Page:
I'd lived in Alaska before and I loved it. In Spring of 2008, during the Discovery Channel's "Alaska Week" specials, my husband mentioned that he'd always wanted to take an extended trip up there. Things got really silent as we looked at each other with big, bright light bulbs going off in our heads. I knew that property taxes were rare and only high in a very select few areas... places that had too many people anyway. We knew there were plenty of places to live in the vast state where social interaction and other people's noise and commotion were miles and miles away. The state politics were acceptable, and the parts that weren't wouldn't really affect us if we were out far enough. So that just meant that we had to find enough land to start a homestead, where the climate wouldn't completely negate farming, and it all had to be affordable short-term and long-term.
I hopped online and researched everything I could find about farming in Alaska, available properties, climates in the various regions and just about everything else I could dig up on living in the Far North. I was lucky enough to stumble across a gent on City-Data forums who had just bought a good chunk of land from the State's DNR Over-the-Counter Land Sales. We checked a few of the subdivisions, did some more online research, and then decided to visit the property we wanted to purchase. We went up that summer, walked the lot lines, found all the property markers and made friends in the village down the road. We entered a sales contract on the land immediately. We just had to figure out when we were going to make the big move.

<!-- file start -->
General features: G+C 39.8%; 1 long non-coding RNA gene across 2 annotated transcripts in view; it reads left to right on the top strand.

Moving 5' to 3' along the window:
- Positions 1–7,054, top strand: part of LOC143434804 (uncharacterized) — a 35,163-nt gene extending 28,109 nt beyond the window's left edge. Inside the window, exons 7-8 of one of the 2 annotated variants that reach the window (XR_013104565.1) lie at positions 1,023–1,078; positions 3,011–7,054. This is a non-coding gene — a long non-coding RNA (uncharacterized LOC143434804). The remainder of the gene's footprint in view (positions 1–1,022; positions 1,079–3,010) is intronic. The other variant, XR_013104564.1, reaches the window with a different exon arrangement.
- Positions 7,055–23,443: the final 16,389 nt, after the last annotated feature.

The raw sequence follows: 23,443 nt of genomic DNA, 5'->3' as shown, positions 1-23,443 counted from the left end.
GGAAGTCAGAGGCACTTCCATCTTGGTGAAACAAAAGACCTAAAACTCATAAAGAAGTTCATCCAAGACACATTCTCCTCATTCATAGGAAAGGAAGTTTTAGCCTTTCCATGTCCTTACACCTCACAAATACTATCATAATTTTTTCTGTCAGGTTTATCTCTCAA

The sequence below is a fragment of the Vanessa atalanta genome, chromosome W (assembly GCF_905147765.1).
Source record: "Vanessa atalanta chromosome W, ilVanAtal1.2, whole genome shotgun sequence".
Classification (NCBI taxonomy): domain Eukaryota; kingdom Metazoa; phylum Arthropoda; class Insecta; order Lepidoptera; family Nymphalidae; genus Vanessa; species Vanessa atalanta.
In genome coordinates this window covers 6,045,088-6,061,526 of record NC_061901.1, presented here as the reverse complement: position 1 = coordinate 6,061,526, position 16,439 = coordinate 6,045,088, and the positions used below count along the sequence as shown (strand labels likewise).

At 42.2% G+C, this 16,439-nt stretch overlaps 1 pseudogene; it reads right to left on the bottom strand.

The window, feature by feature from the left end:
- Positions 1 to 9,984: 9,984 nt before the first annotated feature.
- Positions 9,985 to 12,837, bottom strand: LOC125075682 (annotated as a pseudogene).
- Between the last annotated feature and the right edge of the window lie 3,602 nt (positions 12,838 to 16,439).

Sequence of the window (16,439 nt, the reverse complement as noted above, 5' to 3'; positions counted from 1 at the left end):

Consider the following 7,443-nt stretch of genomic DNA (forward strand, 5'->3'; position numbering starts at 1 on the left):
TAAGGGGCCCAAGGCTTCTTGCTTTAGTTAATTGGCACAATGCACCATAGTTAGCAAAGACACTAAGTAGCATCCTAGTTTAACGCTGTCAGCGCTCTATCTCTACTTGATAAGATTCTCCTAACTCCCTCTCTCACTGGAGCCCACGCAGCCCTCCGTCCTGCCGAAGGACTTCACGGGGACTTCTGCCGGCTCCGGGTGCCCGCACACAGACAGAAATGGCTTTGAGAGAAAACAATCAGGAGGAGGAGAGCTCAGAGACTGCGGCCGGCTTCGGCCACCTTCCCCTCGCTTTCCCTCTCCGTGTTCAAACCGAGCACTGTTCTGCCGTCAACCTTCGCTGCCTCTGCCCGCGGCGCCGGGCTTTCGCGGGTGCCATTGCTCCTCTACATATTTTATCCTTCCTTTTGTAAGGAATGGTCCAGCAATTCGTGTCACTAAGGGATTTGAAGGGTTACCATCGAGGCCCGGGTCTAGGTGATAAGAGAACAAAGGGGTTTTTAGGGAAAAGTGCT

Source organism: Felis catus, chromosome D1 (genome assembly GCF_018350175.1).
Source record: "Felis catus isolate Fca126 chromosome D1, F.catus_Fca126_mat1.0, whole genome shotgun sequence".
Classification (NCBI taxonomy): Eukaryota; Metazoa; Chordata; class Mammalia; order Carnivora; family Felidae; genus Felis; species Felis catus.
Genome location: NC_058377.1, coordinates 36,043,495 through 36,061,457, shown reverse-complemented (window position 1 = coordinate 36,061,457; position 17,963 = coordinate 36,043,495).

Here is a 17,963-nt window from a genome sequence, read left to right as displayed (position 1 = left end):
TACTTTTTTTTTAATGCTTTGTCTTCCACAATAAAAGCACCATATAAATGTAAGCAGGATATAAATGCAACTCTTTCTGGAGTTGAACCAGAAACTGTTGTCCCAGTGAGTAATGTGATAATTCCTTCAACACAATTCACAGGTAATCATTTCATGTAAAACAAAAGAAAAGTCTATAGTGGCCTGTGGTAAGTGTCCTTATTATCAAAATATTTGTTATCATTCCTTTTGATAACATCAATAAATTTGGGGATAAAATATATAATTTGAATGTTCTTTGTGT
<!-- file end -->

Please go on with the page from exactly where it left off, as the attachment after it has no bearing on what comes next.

We were totally psyched and wanted to go up that Fall; but that really wouldn't work for us financially, and I needed surgery. I got an inheritance from my grandmother which allowed us to pay off the land in total, and we thought maybe this Spring... nope, health issues again. So we decided it was going to be this Fall, probably September before Winter came in. But with all the crazy stuff going on with the economy and pandemics and layoffs, and DH starting to develop anxiety disorder, we decided to bail this Summer instead. With any luck, we'll be there for my birthday. Until then, we're just getting ready... but that's another an entry for another day :)